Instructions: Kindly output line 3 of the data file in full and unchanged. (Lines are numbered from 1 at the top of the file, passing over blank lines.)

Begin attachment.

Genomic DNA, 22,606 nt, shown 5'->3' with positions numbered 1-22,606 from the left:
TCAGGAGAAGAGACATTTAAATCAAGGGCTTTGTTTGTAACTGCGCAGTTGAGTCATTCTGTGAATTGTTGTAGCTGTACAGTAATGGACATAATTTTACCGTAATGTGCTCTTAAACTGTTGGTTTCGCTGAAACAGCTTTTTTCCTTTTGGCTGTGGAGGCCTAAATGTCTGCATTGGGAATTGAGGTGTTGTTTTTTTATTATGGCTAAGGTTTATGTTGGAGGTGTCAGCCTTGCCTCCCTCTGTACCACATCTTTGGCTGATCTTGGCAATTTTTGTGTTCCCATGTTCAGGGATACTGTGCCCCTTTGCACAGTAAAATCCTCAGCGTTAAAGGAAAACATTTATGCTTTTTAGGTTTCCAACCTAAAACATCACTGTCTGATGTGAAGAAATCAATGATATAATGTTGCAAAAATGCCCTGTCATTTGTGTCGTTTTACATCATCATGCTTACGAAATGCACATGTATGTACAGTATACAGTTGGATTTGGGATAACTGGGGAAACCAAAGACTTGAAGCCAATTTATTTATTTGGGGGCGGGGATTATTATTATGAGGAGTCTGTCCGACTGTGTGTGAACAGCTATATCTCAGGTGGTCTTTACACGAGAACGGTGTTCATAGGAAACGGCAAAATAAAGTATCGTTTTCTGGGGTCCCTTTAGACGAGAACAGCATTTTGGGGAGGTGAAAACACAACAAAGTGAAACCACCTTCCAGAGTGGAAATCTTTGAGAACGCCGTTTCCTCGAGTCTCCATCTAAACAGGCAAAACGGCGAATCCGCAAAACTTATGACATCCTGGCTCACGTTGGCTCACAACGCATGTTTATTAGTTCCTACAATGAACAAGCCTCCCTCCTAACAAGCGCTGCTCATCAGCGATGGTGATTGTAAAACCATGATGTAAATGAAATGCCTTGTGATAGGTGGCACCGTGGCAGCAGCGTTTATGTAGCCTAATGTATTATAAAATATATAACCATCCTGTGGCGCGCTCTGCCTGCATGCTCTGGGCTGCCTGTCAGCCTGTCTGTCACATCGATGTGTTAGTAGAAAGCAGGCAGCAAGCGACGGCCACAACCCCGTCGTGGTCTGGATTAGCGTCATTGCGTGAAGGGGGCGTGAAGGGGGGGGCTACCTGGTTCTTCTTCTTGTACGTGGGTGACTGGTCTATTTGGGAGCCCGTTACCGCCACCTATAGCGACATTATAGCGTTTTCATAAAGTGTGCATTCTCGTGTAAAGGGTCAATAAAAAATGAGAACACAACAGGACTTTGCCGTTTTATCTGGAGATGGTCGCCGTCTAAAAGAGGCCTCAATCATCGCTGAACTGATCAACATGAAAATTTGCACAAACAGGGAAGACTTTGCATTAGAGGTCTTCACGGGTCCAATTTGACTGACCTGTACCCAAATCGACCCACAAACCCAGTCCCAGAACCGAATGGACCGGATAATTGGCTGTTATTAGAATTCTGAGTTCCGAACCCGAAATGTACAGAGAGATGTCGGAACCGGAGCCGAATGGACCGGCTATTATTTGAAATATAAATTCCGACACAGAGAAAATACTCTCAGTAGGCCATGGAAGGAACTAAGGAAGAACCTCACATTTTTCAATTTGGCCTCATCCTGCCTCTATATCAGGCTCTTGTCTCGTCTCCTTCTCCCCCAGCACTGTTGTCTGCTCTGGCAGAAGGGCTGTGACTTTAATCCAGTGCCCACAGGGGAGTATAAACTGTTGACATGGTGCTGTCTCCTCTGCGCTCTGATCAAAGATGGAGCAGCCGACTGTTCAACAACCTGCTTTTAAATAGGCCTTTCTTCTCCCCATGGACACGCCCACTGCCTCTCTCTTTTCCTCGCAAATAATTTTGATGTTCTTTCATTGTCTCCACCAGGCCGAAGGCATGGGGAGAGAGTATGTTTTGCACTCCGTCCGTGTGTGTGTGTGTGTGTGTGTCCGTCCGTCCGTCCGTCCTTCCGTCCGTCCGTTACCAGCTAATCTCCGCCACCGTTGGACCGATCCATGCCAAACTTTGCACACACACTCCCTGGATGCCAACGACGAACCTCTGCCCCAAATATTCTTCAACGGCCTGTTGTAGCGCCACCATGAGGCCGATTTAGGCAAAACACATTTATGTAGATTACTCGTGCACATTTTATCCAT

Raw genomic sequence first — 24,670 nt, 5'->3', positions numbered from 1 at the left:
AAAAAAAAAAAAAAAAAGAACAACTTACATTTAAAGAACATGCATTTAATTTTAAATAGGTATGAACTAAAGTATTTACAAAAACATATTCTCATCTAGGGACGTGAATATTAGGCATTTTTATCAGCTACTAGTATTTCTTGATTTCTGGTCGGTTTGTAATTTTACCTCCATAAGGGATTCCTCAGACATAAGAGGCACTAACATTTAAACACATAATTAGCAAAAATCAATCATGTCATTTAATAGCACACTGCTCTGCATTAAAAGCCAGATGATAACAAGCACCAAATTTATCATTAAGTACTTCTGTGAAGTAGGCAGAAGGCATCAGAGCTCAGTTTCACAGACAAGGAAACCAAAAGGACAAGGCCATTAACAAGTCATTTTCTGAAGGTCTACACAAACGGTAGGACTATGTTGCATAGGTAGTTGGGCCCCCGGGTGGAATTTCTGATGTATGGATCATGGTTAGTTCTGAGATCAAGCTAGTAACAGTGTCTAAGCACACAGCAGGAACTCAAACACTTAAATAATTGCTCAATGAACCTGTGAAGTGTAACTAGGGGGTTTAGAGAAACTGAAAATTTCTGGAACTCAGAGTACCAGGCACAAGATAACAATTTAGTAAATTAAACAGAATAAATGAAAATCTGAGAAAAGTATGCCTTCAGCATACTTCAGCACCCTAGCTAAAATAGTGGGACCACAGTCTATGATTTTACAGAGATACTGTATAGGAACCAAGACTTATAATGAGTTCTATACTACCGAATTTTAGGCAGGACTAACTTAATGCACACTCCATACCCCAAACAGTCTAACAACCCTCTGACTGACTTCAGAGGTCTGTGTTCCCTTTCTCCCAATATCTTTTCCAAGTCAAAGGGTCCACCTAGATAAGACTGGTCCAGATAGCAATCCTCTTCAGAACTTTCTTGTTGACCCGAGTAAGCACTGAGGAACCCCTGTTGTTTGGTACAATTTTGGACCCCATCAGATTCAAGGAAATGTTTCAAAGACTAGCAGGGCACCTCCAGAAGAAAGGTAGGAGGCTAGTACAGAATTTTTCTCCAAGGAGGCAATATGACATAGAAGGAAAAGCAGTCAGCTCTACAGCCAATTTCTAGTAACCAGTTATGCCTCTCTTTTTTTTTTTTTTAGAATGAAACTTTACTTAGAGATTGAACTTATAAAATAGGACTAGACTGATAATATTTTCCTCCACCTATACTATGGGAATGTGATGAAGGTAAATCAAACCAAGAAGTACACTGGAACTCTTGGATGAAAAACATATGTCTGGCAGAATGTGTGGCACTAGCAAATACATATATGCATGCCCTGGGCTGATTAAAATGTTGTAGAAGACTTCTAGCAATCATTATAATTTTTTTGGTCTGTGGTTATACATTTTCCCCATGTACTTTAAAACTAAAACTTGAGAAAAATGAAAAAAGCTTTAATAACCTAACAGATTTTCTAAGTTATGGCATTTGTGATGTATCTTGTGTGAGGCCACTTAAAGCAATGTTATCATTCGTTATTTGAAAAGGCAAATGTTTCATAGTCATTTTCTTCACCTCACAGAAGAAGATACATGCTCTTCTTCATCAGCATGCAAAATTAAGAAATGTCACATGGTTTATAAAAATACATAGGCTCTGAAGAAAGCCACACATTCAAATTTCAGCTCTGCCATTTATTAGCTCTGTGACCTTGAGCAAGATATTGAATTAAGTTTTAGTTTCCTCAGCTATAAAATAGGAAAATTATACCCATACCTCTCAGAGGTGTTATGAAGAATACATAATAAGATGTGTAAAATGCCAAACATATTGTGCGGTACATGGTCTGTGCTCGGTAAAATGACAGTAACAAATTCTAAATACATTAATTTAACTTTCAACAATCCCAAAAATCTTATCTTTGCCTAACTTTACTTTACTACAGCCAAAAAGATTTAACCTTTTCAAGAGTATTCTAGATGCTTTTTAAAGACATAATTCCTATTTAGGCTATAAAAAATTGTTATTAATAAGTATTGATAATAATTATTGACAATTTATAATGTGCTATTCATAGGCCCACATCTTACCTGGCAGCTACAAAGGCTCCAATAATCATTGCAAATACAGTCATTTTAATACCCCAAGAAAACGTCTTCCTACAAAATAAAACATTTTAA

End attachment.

Raw genomic sequence first — 24,670 nt, 5'->3', positions numbered from 1 at the left: